The attacks follow a February agreement among the presidents of five countries in Africa’s vast Sahel region to set up a joint counterterrorism force.

    Mali, Niger, Mauritania, Burkina Faso and Chad have been targeted by numerous extremist groups, including Boko Haram and others linked to al-Qaida.”

  4. The Christian Dimension of Russia’s Middle East Policy

    Abstract: Orthodox Christianity arguably constitutes the foundation of the entire Russian cultural spectrum. The majority of Russians feel close to the eastern Christian tradition and identify with it to varying degrees. Thus, Orthodoxy inevitably has a profound influence on society. On the other hand, the Russian Orthodox Church does not officially position itself as an active political power; on the contrary, its position is that churches are spiritual institutions alien to big politics. Nevertheless, it still has a significant impact upon the political elite.

    In this context, the “Orthodox question” has been steadily growing in post-Soviet Russia, becoming a convenient tool for the Russian government to use to encourage ideological values clearly reflecting their domestic and foreign policy among the Russian population. Syria has now become the most suitable platform from which to make use of the “Orthodox factor”.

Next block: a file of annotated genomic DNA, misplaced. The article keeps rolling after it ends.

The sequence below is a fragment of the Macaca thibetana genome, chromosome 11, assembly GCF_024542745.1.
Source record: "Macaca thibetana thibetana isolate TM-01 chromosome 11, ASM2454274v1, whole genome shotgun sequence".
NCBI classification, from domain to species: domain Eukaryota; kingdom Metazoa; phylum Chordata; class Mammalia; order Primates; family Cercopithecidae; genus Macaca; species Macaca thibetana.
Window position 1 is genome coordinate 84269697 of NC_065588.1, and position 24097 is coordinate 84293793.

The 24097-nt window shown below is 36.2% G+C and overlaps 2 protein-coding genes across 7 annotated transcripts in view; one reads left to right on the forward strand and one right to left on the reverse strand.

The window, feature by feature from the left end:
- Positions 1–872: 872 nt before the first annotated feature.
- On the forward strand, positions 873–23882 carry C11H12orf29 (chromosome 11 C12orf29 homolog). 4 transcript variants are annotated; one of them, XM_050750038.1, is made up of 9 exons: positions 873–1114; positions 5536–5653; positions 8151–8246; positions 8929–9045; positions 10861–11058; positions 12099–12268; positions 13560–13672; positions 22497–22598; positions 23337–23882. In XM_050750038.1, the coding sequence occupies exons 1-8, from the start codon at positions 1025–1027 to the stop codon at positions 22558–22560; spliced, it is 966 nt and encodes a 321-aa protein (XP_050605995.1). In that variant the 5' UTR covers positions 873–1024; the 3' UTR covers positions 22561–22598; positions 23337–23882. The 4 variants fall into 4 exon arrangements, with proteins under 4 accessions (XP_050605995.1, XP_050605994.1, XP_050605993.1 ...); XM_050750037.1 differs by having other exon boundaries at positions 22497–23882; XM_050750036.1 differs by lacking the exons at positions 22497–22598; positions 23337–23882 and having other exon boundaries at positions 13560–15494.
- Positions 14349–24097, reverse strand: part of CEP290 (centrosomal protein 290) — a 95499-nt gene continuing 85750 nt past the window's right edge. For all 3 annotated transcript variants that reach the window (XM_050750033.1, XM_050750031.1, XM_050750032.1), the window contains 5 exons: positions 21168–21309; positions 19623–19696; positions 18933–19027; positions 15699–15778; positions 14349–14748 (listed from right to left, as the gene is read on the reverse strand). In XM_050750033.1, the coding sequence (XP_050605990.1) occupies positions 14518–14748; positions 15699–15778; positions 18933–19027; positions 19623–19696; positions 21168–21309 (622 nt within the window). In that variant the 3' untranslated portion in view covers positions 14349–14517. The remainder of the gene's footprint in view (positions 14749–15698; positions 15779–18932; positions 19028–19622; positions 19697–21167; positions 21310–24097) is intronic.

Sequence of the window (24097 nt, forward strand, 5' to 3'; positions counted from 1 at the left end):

This analysis will not comment on whether or not the real purpose of the Russian military operation has been the protection of the Christian population in Syria. This is not the point. There is no doubt, however, that the protection of the Orthodox population in Syria is actively being used by the Kremlin to justify Russia’s military operation in the eyes of its own population. Hence, Orthodoxy in its role as a fundamental element of modern Russian identity is being used as a way of legitimizing the actions of the Russian leadership in Syria.

  5. The Politics of Oil: How Russia Pursues Its Energy Dream in the Middle East

    Against the backdrop of instability in the global energy industry, Moscow is seeking to consolidate its share of the oil and gas markets as well as ensure that its revenue stream from the oil trade does not thin out. With that in mind, Russia pursues a policy of engaging its natural rivals in the industry from the Middle East with the aim of dividing up the markets fairly and on mutually beneficial principles.

    Moscow negotiated an almost-impossible deal with Saudi Arabia to cut oil output and made peace with Turkey against all odds in order to protect its interests in the European gas market. These steps show that despite remaining ‘frenemies’ Russia and its regional counterparts find ways to maintain a balance in the global energy market.

  6. The Trump Administration Views on Radical Islamic Jihadism: an interview with Dr. Sebastian Gorka, Deputy Assistant to the President [Interview + Transcript]

    Among the following national security and foreign policy issues addressed in the 1330amWEBY interview with Dr. Gorka were:

    1. Why the Trump Administration is concerned about the threat from radical Islamic Jihadism?
    2. Who are the ‘self-styled’ counterterrorism experts criticizing the Administration for exposing the ideology behind Radical Islamic Jihadism?